Buying a new car is a considerable investment, but with so many myths, it can also be very confusing. Today we are looking at ten new car myths and debunking them!
1. Buying At The End Of The Month Gets You A Better Deal
The “end of the month” tip is a common misconception in many industries. Many people believe that companies and organizations have a set quota to meet each month. As the end of the month approaches, the myth is that prices drop to fulfill any quota shortcomings.
There are multiple problems with this theory –
- Dealerships can meet quotas early
- Dealerships regularly fail to meet “quotas” and markup car prices to make up for this loss
- End-of-the-month shopping leaves you limited time to comparison shop
2. Your New Car Warranty Covers The Whole Shabang!
Not all new car warranties are the same, but no warranty covers every aspect of your new vehicle.
A “Bumper-to-Bumper Warranty” is usually only valid for a set period but does not cover regular maintenance.
A “Powertrain Warranty” offers longer-term coverage but is limited to the engine and transmission coverage.
New car warranties will also never cover issues resulting from careless driving or vehicle abuse.
3. You Must Service New Cars At The Dealership While Under Warranty
New car owners commonly believe they must service their vehicle at the dealership for the warranty to remain valid. The truth is that dealerships cannot legally demand that you service your vehicle at the dealership under the Magnuson-Moss Warranty Act of 1975.
4. The Factory Invoice Price Is The Dealer’s New Car Cost
The factory invoice price is what the dealer is invoiced by the factory when purchasing vehicles, but it is not the bottom-line price a dealer will take for a vehicle. Go into the dealership knowing the dealer’s expense for the car, and you have room to negotiate knowledgeably.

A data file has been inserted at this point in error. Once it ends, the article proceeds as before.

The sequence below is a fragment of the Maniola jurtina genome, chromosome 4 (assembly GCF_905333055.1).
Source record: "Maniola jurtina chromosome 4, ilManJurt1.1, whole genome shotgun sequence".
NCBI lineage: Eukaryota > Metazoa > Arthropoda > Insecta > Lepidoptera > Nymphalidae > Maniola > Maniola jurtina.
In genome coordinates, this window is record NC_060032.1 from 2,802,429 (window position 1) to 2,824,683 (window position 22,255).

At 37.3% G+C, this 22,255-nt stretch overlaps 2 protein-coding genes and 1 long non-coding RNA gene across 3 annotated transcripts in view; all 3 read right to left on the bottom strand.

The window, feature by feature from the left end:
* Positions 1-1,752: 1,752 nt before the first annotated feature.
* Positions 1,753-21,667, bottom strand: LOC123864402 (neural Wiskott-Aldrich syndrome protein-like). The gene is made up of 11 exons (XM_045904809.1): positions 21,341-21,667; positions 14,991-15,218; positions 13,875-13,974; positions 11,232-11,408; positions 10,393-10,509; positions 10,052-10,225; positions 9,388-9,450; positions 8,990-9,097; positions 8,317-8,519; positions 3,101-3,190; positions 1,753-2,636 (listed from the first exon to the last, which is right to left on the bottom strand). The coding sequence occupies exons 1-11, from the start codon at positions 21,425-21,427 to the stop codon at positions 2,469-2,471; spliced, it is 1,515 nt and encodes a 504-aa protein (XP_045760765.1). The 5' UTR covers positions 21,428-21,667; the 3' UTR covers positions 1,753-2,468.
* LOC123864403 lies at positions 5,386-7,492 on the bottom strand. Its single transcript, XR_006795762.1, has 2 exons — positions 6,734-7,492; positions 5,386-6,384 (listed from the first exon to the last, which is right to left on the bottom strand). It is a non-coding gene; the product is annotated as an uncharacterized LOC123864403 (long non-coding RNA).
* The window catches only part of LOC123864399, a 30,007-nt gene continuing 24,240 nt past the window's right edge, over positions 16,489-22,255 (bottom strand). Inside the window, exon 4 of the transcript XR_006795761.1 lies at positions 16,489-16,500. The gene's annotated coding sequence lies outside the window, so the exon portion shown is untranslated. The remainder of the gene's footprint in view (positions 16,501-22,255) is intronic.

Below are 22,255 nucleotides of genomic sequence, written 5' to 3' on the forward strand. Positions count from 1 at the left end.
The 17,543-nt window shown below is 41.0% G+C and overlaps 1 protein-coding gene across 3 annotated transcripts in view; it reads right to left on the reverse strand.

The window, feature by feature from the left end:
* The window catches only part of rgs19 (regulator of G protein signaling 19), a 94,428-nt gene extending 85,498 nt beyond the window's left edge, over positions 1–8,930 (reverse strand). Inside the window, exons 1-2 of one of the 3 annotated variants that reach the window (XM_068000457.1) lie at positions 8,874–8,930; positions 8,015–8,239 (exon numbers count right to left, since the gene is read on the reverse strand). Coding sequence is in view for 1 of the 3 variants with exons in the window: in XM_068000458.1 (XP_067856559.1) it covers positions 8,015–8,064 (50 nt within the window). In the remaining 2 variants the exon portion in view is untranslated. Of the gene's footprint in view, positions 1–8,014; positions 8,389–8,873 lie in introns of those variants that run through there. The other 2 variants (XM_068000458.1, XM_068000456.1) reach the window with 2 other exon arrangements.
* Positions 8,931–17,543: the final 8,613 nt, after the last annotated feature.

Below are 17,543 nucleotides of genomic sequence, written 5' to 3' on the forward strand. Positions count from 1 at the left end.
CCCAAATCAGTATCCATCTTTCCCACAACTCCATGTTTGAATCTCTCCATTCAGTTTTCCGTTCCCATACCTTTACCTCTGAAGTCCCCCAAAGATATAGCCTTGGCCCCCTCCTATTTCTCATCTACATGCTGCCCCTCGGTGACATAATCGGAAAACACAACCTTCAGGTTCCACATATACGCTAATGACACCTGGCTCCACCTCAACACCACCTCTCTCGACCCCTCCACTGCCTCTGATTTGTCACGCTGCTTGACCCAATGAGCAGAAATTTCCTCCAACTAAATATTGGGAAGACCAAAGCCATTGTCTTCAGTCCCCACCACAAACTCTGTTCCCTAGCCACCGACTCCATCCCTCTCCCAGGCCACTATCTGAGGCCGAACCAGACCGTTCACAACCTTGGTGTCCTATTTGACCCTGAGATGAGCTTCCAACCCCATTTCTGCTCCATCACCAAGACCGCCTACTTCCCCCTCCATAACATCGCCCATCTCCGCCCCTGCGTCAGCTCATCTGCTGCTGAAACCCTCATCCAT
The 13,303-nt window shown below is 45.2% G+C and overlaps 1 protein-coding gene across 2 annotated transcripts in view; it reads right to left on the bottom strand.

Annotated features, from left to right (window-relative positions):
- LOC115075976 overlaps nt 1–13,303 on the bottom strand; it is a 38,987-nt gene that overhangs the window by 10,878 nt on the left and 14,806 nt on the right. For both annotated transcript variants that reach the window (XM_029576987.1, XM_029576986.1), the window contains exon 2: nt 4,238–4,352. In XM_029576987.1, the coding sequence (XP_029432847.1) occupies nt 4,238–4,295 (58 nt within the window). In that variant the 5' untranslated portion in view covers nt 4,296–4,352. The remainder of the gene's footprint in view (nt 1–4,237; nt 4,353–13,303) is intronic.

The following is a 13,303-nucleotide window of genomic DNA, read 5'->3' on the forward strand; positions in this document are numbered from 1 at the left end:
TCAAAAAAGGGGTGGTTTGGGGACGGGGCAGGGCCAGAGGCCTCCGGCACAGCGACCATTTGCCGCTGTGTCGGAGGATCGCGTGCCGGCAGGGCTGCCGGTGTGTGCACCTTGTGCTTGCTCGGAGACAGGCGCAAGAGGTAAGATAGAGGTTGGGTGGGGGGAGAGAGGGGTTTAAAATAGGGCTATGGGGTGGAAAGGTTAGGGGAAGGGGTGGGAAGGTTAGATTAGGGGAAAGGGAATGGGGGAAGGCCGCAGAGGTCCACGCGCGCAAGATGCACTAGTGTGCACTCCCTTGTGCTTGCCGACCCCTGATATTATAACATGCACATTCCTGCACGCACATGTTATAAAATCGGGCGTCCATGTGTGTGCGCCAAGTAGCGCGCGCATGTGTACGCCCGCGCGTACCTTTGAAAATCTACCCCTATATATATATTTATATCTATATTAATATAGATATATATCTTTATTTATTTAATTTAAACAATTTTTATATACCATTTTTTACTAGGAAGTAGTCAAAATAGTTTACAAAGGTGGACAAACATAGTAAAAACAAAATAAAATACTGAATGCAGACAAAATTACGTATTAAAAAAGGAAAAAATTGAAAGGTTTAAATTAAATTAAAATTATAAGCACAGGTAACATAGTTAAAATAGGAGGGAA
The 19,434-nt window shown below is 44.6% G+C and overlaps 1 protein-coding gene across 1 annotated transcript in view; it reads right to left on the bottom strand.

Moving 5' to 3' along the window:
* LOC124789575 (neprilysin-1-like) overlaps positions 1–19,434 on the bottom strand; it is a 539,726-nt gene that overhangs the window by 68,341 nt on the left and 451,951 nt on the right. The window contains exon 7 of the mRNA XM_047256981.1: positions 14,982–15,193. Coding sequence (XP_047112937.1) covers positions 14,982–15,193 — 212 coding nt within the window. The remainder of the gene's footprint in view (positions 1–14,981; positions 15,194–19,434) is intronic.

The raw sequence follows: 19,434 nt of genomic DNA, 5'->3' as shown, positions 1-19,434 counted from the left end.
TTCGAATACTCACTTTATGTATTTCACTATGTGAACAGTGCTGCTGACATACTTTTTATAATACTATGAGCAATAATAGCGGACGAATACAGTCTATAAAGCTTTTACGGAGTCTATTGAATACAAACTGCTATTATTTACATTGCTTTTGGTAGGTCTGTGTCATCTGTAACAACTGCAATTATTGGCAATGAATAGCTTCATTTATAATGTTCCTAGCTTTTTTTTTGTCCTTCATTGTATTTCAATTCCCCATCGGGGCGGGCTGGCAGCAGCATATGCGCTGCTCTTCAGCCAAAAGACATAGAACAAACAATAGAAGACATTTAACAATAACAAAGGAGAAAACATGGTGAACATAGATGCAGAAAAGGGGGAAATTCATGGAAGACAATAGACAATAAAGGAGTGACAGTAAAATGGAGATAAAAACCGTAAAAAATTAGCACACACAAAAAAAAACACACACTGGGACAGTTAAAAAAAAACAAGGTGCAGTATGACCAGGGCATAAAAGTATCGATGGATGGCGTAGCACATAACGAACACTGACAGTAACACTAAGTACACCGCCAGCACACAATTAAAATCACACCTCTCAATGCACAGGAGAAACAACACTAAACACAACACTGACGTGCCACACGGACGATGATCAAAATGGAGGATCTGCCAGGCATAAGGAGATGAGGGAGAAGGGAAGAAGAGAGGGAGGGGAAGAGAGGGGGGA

5. Never Finance Through The Dealer
Have you been told never to finance through the dealer? Many people are given the same spiel and told that dealers mark up prices to make additional profit off the financing. This practice of marking up pricing is done, but not by all dealers. The best practice is to shop around for financing, know your credit score and understand your options! Some dealers can offer even better financing for good credit because they have more contacts in the banking arena.
6. You MUST Change Your New Car’s Oil Every 3,000 Miles
If you own an older vehicle, you may still need to change your oil every 3,000 miles, but there is no hard proof that modern cars must have their oil changed every 3,000 miles. Yes, your car’s oil does need changing, but according to many, the average car today can go 10,000 miles before needing an oil change!
7. It Is Never A Good Idea To Buy New
We have all heard that as soon as a new car leaves the lot, it depreciates considerably, and it is far cheaper to buy a used car. The truth is, though, that it depends on the current state of the auto market and the vehicle you want to purchase. Sometimes, the best deal for you with rebates, discounts, and trade-ins may be a brand-new car!
8. Choose The Rebate Instead Of The Lower APR
If you have the choice between a rebate and a lower APR, you may want to go with the rebate, but do not get lazy – do the math first! The rebate may be the better deal for you, but sit down and run the numbers because, in the long run, you could save a lot more with a lower APR.
9. A Manual Car is More Fuel Efficient Than An Automatic
Decades ago, there was a difference between the fuel efficiency of automatic and manual cars, but that is not the case. In some instances, an automatic may even be the more fuel-efficient vehicle.
10. Buying At The End Of The Year Gets You The Best Deal
Buying a car at the end of the year will not get you the best deal. The best deals on vehicles are usually available when the newest model of that vehicle is released. With new model cars coming out, dealers must get rid of their older models to make room on the lot.
Do not believe everything you hear. There are many new car myths out there, but many are little more than fearmongering and baseless opinions.